Consider the night mode as an example: often, this is simply a black screen with white text. Marco has reconsidered even that simple notion and the text is now a blue colour that is simply much easier on the eyes. When you read a footnote or a summary of an external link (pictured above), the text is white instead of blue for additional contrast. That kind of minor refinement is ever-present; even footnotes and links have been reconsidered as to how they should be displayed. Refinement like this is what separates big boys from minor players, and make no mistake, Marco Arment is in the big leagues.
Text is easy to read and the font is beautiful. It’s the perfect size for me (although that is adjustable), and it feels like you’re reading the printed page. If there’s one gripe I have, it’s that I would like a real fullscreen mode while I read. I don’t want to see the battery level of my iPad or what time it is; I just want to read. Instapaper is full-screen, and the fact that this feature is missing in The Magazine might be a limitation imposed on Newsstand apps by Apple instead of from Marco himself. I can’t say for a certainty, but it seems an odd (albeit minor) exclusion in what is otherwise perfectly executed, down to the smallest and most trivial detail.
The Content Is What Matters
Design is one thing, but the content is another. Marco’s app is for technology lovers. Every two weeks, there will be four long-form articles published about technology. I don’t think you should expect any app reviews in there, but you can expect articles that delve deep into what technology does for us in its most complex and most basic forms. Marco is now a self-declared editor. His rules about article ownership are very liberal, and I could see a lot of authors being attracted to the format.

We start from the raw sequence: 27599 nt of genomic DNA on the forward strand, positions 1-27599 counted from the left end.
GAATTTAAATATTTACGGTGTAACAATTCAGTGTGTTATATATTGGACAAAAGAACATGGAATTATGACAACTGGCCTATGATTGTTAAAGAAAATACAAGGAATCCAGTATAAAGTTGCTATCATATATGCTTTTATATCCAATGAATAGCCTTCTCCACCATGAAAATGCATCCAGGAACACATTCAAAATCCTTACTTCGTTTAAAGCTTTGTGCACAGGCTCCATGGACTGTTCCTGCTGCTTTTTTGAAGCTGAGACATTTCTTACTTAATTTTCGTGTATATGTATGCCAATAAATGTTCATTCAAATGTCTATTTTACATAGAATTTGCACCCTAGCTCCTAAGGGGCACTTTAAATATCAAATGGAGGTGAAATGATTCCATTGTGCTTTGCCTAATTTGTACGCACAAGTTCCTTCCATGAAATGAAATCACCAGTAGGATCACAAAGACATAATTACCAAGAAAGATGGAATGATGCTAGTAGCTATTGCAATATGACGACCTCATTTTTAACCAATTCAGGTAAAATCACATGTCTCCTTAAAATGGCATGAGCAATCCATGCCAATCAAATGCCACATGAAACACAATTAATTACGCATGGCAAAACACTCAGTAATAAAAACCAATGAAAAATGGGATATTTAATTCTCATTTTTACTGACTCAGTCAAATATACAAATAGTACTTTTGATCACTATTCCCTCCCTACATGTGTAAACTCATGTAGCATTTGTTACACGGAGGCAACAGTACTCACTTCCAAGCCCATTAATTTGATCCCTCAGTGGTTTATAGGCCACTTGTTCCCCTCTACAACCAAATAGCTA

Reviewing the writing is hard because quality could fluctuate (and likely will) from issue to issue, but it should be said that if the first issue is indicative of overall future quality, the writing is superb. There’s a certain lightness to the articles; they’re not too long, too short or too serious. That being said, it’s easy to spend quality time reading them. The articles all feature embedded links that take you to the web for further reading (gratefully, Marco does not have an Instapaper mobilizer for webpages built into the app). It’s easy to spend just a little time or a lot of time going through Arment’s work, depending on how much you feel like reading.
The Overall Experience
Most developers are happy if they strike gold once. Marco is the opposite. He’s in relentless pursuit of the next great idea, and it shows in The Magazine. The article quality is great and easily worth the $2 monthly subscription; this is the best iPad reading experience to come along since Instapaper. This is a new way of publishing a magazine, but I hope it has the brightest of futures.
The first issue includes articles about things like baseball and divorce as well as tech, but every article is written from the perspective of people who are in love with technology. They love the way it enhances our everyday lives and have nothing but respect for its power. This is the same sort of loving admiration that The Magazine was made with. It’s an idea I can’t believe I didn’t come up with first, and it gets my highest recommendation.